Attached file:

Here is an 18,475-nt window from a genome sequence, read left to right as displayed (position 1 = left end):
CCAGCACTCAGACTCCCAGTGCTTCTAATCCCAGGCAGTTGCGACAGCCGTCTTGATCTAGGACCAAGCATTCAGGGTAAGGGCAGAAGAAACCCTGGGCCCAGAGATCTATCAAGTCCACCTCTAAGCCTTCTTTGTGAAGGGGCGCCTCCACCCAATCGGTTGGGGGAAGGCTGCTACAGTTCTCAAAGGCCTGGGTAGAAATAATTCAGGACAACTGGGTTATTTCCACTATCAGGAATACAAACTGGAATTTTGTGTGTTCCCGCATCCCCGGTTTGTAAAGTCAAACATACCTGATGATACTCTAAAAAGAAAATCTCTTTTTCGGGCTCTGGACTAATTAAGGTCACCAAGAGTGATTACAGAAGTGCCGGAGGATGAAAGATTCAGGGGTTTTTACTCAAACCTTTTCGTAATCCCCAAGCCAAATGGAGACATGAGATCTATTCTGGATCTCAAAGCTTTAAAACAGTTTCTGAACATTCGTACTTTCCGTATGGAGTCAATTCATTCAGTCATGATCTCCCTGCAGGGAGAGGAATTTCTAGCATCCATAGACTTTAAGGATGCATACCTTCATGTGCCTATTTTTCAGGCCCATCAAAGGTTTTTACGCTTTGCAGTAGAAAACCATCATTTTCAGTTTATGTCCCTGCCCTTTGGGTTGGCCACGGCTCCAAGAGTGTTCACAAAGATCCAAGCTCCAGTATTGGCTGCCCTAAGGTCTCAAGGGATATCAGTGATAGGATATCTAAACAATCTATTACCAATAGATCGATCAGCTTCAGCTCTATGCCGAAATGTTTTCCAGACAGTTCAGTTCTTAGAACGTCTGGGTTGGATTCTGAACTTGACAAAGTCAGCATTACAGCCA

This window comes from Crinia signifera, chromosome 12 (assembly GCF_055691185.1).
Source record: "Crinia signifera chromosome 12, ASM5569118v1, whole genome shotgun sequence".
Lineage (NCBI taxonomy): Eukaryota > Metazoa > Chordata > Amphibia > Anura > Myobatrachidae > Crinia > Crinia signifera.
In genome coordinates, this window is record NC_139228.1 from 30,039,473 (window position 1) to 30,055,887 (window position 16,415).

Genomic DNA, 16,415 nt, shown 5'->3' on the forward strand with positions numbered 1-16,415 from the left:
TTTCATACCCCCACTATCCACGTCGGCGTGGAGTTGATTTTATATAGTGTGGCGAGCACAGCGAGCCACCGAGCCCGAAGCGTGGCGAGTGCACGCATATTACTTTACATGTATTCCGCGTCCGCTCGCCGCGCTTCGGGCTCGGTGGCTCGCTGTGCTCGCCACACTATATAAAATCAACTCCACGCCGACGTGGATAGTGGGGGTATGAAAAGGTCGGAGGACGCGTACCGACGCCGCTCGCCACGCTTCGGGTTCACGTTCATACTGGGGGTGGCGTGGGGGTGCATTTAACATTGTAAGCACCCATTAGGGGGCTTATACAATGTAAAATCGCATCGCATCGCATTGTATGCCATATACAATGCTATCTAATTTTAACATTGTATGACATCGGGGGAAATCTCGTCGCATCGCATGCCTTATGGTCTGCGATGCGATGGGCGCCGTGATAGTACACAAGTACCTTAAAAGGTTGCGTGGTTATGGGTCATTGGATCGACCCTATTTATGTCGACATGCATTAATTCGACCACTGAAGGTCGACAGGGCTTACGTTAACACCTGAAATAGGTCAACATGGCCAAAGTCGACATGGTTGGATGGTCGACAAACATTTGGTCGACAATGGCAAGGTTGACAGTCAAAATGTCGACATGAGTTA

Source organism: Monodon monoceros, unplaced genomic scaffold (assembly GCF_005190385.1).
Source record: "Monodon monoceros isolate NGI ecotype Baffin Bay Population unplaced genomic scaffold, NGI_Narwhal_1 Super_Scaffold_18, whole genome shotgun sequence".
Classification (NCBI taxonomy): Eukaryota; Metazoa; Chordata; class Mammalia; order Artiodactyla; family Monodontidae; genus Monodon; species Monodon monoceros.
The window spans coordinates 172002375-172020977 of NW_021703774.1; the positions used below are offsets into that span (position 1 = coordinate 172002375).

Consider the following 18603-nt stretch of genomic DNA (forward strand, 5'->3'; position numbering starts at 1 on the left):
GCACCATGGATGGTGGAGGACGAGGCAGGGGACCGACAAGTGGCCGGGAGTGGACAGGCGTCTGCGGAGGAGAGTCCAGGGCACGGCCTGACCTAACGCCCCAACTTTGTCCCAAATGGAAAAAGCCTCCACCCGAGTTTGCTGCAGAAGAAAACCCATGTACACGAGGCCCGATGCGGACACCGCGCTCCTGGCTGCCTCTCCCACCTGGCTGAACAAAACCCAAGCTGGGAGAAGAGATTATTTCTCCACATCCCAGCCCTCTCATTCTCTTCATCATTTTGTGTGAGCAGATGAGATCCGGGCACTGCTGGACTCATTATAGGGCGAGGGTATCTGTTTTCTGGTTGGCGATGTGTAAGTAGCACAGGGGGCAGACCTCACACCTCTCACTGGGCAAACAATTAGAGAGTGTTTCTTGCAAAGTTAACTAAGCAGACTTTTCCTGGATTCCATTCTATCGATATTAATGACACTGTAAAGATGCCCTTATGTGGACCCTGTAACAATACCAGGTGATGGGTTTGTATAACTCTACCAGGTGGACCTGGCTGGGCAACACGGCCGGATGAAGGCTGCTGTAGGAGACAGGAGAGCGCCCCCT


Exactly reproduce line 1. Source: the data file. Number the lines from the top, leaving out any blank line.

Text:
Here is an 18,475-nt window from a genome sequence, read left to right as displayed (position 1 = left end):